Friday 1st December 2023
Parents should speak to their babies using sing-song speech, like nursery rhymes, as soon as possible, say researchers. That’s because babies learn languages from rhythmic information, not phonetic information, in their first months.
Phonetic information – the smallest sound elements of speech, typically represented by the alphabet – is considered by many linguists to be the foundation of language. Infants are thought to learn these small sound elements and add them together to make words. But a new study suggests that phonetic information is learnt too late and slowly for this to be the case.
Instead, rhythmic speech helps babies learn language by emphasising the boundaries of individual words and is effective even in the first months of life.
Researchers from Trinity College Dublin and the University of Cambridge investigated babies’ ability to process phonetic information during their first year.
Their study, published today in the journal Nature Communications, found that phonetic information wasn’t successfully encoded until seven months old, and was still sparse at 11 months old when babies began to say their first words.
“Our research shows that the individual sounds of speech are not processed reliably until around seven months, even though most infants can recognise familiar words like ‘bottle’ by this point,” said Cambridge neuroscientist, Professor Usha Goswami. “From then individual speech sounds are still added in very slowly – too slowly to form the basis of language.”
The researchers recorded patterns of electrical brain activity in 50 infants at four, seven and eleven months old as they watched a video of a primary school teacher singing 18 nursery rhymes to an infant. Low frequency bands of brainwaves were fed through a special algorithm designed by Trinity’s Professor Giovanni Di Liberto, first author of the research article. This apporach produced a ‘read out’ of the phonological information that was being encoded.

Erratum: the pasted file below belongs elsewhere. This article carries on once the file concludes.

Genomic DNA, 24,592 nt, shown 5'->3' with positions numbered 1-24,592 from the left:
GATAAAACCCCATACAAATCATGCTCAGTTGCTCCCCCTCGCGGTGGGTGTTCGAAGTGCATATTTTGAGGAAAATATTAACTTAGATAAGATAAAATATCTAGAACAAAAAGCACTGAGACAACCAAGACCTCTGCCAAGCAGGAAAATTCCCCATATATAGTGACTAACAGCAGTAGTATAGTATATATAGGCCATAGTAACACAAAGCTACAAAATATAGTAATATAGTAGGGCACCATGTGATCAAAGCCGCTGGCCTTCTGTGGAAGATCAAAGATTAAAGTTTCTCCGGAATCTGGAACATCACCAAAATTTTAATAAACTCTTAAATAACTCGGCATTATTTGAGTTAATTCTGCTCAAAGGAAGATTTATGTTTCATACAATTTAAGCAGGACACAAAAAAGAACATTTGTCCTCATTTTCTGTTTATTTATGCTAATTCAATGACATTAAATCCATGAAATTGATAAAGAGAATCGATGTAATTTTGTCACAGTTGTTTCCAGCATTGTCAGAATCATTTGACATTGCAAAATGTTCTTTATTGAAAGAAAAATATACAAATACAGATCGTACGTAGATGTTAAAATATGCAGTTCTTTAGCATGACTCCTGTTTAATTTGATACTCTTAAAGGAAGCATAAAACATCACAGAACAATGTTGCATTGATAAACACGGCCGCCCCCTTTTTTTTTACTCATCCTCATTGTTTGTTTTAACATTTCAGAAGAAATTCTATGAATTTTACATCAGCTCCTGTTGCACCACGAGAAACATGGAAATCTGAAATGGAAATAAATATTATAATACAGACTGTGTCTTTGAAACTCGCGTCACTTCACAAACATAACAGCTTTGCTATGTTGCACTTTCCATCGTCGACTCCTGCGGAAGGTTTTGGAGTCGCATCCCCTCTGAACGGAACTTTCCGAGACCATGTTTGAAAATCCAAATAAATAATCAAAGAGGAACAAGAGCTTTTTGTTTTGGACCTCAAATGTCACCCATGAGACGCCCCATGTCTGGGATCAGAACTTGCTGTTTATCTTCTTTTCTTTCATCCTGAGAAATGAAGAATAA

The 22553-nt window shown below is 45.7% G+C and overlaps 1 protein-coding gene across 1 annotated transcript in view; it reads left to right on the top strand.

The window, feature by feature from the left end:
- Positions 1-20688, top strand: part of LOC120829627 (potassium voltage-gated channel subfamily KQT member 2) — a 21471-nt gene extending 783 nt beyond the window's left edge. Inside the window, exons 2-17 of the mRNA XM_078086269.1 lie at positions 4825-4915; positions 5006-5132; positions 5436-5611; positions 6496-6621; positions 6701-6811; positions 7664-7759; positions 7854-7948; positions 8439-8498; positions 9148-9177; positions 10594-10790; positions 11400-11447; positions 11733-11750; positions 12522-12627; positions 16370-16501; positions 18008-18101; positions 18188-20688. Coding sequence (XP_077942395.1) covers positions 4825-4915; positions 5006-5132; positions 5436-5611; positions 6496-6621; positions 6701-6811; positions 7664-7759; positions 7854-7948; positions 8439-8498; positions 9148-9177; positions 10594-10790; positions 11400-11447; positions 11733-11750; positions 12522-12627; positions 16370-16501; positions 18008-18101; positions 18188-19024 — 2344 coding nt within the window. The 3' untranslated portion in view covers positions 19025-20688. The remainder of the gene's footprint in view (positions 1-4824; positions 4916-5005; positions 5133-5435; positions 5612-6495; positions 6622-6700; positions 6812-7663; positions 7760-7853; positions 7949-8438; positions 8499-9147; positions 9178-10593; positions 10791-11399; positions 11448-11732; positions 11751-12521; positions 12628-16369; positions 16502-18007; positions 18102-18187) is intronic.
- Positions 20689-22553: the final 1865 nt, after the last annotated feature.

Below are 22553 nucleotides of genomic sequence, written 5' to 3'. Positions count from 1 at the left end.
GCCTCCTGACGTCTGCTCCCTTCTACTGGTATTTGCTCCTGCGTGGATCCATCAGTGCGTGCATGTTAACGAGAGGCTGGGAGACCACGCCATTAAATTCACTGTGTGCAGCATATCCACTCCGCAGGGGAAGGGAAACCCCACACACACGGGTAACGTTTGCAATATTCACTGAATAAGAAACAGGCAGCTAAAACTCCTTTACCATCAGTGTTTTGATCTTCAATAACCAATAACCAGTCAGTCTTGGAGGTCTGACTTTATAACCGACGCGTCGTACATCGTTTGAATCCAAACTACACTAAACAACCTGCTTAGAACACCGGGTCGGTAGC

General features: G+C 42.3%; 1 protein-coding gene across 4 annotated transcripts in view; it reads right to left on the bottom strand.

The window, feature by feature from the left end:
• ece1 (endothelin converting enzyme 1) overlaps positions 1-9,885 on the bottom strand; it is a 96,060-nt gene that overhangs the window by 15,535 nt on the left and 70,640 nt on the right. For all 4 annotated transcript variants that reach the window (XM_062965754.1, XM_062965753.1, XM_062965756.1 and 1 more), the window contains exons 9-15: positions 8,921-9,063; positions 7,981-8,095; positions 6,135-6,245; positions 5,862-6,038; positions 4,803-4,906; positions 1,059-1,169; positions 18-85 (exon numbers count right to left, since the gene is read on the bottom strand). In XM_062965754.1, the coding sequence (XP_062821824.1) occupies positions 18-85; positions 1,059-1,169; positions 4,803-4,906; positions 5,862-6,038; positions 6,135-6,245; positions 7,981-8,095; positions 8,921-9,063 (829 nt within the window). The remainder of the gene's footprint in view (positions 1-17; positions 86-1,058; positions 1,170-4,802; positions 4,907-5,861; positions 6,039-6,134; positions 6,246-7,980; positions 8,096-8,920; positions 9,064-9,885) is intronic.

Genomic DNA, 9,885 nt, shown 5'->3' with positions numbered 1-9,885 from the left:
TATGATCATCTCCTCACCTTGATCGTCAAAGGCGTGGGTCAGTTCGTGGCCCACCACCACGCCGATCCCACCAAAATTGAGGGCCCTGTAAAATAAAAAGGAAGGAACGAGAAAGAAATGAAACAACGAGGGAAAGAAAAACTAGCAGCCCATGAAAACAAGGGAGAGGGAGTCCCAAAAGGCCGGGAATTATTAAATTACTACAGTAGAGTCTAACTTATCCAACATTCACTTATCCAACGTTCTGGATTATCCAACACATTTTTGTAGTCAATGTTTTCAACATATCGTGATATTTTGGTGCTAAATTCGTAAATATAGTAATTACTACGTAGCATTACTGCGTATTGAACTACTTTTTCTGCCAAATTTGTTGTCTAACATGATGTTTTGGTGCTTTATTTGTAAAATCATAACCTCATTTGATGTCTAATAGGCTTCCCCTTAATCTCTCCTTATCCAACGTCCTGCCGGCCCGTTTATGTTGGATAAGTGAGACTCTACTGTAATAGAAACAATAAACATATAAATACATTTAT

The researchers found that phonetic encoding in babies emerged gradually over the first year of life, beginning with labial sounds (e.g. d for “daddy”) and nasal sounds (e.g. m for “mummy”), with the ‘read out’ progressively looking more like that of adults. Previously, studies have relied on comparing the responses to nonsense syllables, like “bif” and “bof” instead.
Professor Giovanni Di Liberto, a cognitive and computer scientist in Trinity’s School of Computer Science and Statistics, and a researcher at the ADAPT Centre, said: “This is the first evidence we have of how the brain encoding of phonetic information in continuous speech changes over time.”
The authors explained that rhythm is a universal aspect of every language spoken across the globe, so perhaps it isn’t surprising that the stress or emphasis we place on different words and the rise and fall of tone we use to convey emotion while speaking is the key to how babies learn language.
“We believe parents should therefore talk and sing to their babies as much as possible or read nursery rhymes because this will help them learn,” added Prof. Di Liberto.
The authors believe there are many exciting future directions for building on these findings.
Prof. Di Liberto added: “One possibility would be to study the development of speech processing beyond phonemes, for example by investigating how abstract concepts are formed. Another important direction that I think has great potential involves studying more realistic scenarios, such as dialogues, which could help us better understand deficits impacting speech communication in people with autism spectrum disorder or social anxiety, for example.”
The research was funded by the European Research Council under the European Union’s Horizon 2020 research and innovation programme and by Science Foundation Ireland. A PDF copy of the research article is available on request.